So Joe Torre is now a Dodger, what does that have to do with CRM? Probably nothing except as a possible parable and the parable probably goes to the software industry as a whole and the nature of disruptive innovation.
Clay Christensen and a long list of others have observed that no innovator has had the good fortune of making succeeding major innovations in the same market. IBM was great at mainframes but didn’t do well in mini-computers and the mini-makers are all gone now. In software the mainframe software companies never became the engines of client-server and so on.
My favorite example from “The Innovator’s Dilemma” were the heavy equipment makers the companies that made backhoes and the like. In mid-century America that equipment was built using cables to operate the buckets and arms of the equipment. Cables worked but they often broke and when a cable under tension breaks it’s like a giant weed whacker capable of killing anyone standing nearby.
The next generation of equipment used hydraulics to operate the buckets and arms but it had drawbacks such as raw capacity. Eventually, the hydraulic makers got their houses — and hoses — in order and all was bliss. The amazing part was that all this happened right under the noses of the cable based equipment makers who never lifted a finger to compete. Instead they worked out minor improvements to their products and created line extension products.
What’s all this got to do with baseball? Maybe a lot. I think the Yankees overplayed their hand and they did not innovate when they needed to. They had a good run which was unnaturally extended by George Steinbrenner’s money. Their talent development organization somehow quit, they relied on price tags to value veteran talent until they became delusional by pricing their own acquisitions above the market. Unfortunately, they made the mistake of assuming that if the price was high enough the talent must be good. Usually, but not always, that was the case.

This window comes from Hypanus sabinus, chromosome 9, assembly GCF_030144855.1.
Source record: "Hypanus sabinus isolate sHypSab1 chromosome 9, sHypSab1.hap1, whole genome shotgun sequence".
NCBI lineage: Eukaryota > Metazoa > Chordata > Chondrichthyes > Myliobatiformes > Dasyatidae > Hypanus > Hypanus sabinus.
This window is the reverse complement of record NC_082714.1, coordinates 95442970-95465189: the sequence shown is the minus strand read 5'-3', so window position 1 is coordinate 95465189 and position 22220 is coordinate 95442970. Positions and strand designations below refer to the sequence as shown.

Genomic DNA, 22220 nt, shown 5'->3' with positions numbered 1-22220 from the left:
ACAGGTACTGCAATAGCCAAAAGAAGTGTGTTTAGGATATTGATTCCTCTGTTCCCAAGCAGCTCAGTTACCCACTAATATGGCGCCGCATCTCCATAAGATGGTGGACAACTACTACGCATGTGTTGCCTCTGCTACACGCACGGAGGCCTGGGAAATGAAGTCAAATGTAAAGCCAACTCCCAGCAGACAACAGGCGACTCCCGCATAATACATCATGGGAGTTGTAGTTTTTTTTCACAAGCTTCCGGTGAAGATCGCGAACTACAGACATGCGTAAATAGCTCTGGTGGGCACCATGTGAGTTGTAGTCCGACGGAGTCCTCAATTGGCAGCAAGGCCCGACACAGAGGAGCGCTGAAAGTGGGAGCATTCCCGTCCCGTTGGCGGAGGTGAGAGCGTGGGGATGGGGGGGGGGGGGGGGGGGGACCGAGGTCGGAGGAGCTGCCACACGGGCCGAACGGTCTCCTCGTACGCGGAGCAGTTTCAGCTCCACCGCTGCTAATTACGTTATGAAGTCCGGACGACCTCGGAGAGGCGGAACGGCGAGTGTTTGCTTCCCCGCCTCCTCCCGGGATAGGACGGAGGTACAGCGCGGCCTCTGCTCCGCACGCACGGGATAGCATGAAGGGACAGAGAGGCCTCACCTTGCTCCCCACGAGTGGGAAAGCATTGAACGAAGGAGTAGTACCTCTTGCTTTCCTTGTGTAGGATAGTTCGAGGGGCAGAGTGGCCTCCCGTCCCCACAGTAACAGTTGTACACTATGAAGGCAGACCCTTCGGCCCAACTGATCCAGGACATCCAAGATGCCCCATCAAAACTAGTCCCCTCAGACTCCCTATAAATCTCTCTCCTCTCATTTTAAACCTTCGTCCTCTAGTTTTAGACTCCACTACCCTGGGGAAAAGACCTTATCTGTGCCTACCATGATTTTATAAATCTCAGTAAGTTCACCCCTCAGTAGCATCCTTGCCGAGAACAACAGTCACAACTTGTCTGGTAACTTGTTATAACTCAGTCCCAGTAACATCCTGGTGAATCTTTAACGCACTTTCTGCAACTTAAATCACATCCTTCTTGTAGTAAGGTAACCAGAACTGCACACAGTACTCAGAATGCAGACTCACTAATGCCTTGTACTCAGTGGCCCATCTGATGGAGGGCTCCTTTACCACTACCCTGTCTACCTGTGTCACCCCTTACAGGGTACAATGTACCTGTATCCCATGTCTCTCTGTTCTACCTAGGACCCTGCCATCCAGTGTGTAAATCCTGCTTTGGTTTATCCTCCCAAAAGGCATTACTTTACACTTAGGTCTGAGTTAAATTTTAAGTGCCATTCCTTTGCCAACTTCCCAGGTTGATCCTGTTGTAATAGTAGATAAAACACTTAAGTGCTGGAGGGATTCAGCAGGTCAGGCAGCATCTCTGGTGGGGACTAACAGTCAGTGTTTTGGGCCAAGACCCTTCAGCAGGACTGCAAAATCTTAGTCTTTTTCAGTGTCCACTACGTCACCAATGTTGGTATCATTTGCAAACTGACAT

Can anyone truly say that Johnny Damon was worth the money and the years that the Yankees put into his contract? Can anyone doubt that the Yankees went to the Roger well one time too many? And A-Rod? $350 million? Please. A Nobel prize is usually given for a life time of solid creative work to individuals at the tops in their fields and this year it fetched its lucky recipients about $1.5 million. Go figure.
The Yankees unfairly blamed Joe Torre when all Steinbrenner’s horses and men could no longer put a pennant together again. The Yankees have a lot of rebuilding to do. It appears the Dodgers do too but they have the advantage of starting over with a guy who knows how to do it. The job will be easier for Joe Torre who is relatively unburdened by history in LA and who can build his disruptive innovation there using some of the good pieces from his last dynasty.
That seems to be the way with disruptive innovation. Almost like Virgil’s Aeneas a few survivors go elsewhere to rekindle some embers, taking lessons learned and new ideas while also vowing not to recapitulate the mistakes of the past.
Good luck Joe.